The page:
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The Girl Next Door is a novel that was written by Jack Ketchum in 1989. The story is told in a narrative style by an older man named David, who is reflecting on things that happened in the past, which are causing him to feel guilt, grief and intense regret - the things that he witnessed are haunting him and because the book is told in a flashback, first person type style it isn't long before we start understanding how horrendous the events that he witnessed were. Although the narrator is a huge part of the story, the real focus in the book is a girl called Meg, and her little sister, who move into their aunts house (the narrator's neighbors house) after their parents die.
It's not long before David is fully aware of and exposed to the abuse that the two girls are suffering (mainly Meg) at the hands of their mentally ill auntie, who is called Ruth, her children, and some local children. The book follows David's thoughts and developing feelings towards Meg as he slowly falls in love with her, and he describes his attempts at rescuing her which are heart breaking to read. It really highlights just how evil/mentally unhinged Ruth must of been, as he is desperate to tell his parents what is going on but is too scared, as are a majority of the other children who are commiting crimes such as torture and rape.
The presentation of the book is quite simplistic, it's well written - very basic and easy to glide through (for people who can handle the subject matter), and the style of writing is consistent and in each sentence the emotion and regret oozes out - it is like having the narrator's voice in my head, reading it to me, if that makes sense, it is incredibly easy to work out his tone of voice, and the emotions he is feeling, and it's easy to get the jist of the story. He builds tension well and explains things thoroughly while the book is still believable and not over-the-top-shocking. The narrator really captures the doubts and frustrations that he felt as a young boy as if it was just yesterday, and it was a touching read.
The author does a good job in making certain characters hateable, however a majority were left unexplored and didn't have much depth, for example I was curious to know whether Ruth actually abused her own kids and if they were 'under her control' or if they were actually enjoying the atrocious crimes they commited - which they seemed to be, but who knows? I also didn't like some of the gory details in the book and struggled to believe that the narrator would be able to understand some of the things that happened at such a young age, but apart from this I think the book is very, very well written.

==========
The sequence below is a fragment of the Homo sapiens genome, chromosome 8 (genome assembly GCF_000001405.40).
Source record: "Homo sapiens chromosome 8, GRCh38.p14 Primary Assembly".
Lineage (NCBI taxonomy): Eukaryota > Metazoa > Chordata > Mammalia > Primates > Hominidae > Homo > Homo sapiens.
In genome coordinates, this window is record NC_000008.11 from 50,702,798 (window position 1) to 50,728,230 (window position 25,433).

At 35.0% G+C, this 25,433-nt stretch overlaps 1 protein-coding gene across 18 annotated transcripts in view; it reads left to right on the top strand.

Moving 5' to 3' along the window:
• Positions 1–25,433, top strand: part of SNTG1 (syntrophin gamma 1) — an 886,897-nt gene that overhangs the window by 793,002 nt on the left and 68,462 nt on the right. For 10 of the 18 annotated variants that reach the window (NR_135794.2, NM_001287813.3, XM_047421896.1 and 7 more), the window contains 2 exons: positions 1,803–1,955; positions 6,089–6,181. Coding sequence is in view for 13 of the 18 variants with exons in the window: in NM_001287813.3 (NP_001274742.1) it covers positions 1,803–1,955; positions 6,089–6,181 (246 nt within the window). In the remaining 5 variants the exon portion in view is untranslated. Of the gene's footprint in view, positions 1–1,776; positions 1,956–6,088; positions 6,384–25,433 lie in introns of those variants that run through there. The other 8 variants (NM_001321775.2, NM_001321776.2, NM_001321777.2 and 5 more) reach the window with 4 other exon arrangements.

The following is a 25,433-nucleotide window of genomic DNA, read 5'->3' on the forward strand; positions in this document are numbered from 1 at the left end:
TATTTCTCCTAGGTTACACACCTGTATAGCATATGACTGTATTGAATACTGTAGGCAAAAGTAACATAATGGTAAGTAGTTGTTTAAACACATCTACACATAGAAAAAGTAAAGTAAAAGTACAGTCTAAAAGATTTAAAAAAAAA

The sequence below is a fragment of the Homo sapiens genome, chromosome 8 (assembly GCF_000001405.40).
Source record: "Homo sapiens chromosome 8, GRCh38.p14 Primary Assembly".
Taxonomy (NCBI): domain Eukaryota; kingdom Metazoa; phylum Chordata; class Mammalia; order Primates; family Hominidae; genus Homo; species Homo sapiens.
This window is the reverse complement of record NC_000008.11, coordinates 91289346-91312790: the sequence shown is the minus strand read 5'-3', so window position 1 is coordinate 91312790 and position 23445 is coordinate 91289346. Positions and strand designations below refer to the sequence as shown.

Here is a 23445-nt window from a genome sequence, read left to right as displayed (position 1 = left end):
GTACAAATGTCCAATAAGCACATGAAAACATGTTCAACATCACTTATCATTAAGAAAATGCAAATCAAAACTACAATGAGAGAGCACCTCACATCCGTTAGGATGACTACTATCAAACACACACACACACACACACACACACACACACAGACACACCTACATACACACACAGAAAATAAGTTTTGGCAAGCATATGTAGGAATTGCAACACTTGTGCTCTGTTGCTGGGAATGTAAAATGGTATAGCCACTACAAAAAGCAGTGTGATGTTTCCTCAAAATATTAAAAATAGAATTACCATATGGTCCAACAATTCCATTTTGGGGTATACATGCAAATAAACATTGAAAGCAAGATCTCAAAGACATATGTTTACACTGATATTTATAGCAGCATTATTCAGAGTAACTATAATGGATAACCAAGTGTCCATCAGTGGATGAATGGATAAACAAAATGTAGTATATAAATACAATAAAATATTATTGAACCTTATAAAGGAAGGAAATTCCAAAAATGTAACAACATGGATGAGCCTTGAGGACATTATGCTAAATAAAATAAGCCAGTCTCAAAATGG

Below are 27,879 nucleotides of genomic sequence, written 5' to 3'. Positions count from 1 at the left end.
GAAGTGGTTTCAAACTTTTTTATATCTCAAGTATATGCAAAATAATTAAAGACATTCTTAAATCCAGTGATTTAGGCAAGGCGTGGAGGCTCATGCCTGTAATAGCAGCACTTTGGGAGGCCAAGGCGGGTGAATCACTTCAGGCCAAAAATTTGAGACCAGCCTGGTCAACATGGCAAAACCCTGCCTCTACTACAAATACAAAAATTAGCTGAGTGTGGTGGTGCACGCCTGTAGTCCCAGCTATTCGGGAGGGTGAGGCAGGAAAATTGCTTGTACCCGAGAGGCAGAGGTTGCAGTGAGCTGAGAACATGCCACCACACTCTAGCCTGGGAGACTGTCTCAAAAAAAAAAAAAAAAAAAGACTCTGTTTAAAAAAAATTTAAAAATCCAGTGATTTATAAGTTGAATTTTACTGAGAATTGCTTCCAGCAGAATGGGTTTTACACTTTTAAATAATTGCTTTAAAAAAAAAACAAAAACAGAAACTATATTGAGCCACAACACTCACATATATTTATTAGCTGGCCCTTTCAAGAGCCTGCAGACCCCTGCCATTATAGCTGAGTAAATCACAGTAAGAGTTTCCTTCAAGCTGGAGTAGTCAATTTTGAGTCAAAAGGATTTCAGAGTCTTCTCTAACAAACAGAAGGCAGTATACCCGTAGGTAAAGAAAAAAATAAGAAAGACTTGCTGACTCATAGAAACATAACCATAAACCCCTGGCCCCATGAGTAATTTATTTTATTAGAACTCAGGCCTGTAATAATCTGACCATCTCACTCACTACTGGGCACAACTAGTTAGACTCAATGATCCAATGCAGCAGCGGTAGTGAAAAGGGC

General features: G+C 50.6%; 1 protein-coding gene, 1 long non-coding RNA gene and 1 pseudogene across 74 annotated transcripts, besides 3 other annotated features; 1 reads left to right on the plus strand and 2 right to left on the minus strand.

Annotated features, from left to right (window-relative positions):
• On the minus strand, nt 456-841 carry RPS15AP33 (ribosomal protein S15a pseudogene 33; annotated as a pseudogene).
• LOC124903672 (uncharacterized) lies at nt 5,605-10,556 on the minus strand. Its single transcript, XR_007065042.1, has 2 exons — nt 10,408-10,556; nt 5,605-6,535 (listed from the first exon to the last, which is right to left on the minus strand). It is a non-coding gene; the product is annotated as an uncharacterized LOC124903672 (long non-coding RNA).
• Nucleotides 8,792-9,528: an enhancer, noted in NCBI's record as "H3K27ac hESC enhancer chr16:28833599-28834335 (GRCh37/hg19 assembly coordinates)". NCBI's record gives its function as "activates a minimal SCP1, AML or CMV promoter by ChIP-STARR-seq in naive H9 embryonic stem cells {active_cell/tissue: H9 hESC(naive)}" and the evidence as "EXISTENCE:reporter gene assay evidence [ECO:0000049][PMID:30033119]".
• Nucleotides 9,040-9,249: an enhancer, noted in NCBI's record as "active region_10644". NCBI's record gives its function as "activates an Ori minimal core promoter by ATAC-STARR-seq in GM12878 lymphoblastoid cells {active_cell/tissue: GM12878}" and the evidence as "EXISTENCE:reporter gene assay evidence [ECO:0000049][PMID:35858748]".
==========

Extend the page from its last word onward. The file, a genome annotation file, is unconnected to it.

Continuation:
The only disadvantage to the book is its disturbing contents. I love horror movies and gore, but when it comes to reading about a young girl being tortured, raped and then murdered in alot of detail, it is quite upsetting, however it did keep me gripped to the book and at no point did I need to take a break or want to stop reading. I did feel very angry and upset at the abuse that Meg (and her sister) had to endure, but I didn't feel heartbroken and I wasn't crying hysterically, mainly because the book is focussed David's love towards her rather than it being a book in which we get to know Meg. I know that might sound harsh, but that's just my opinion. If Meg was the narrator or main character then obviously I would feel different. If you are squeamish or can't handle child abuse or extreme sexual abuse, then I wouldn't reccomend his book, however I think the underlying message of the book is the main focus - the story of a man whose past regrets are haunting him and wearing him down, day by day. He acknowledges the pain and fear that Meg would of felt, and my favourite quote from the book is as follows -
"You think you know about pain? Talk to my second wife. She does. Or she thinks she does. She says that once when she was nineteen or twenty she got between a couple of cats fighting - her own cat and a neighbor's - and one of them went at her, climbed her like a tree, tore gashes out of her thighs and breasts and belly that you still can see today, scared her so badly she fell back against her mother's turn-of-the-century Hoosier, breaking her best ceramic pie plate and scraping six inches of skin off her ribs while the cat made its way back down her again, all tooth and claw and spitting fury. Thirty-six stitches I think she said she got. And a fever that lasted days. My second wife says that's pain. She doesn't know sh*t, that woman."
I think this quote is really powerful, and if you've read the book you will understand what it means - it's basically about how people suffer in silence yet some people blow things that are no where near as horrific out of proportian. Overall, the book is rather disturbing, and at parts, very graphic, and these few genuinely shocking and brutal scenes make up for where the book drags. The end of the book was interesting to read, and made me question a few things too, so it wasn't entirely 'satisfying' but I found that it ended well.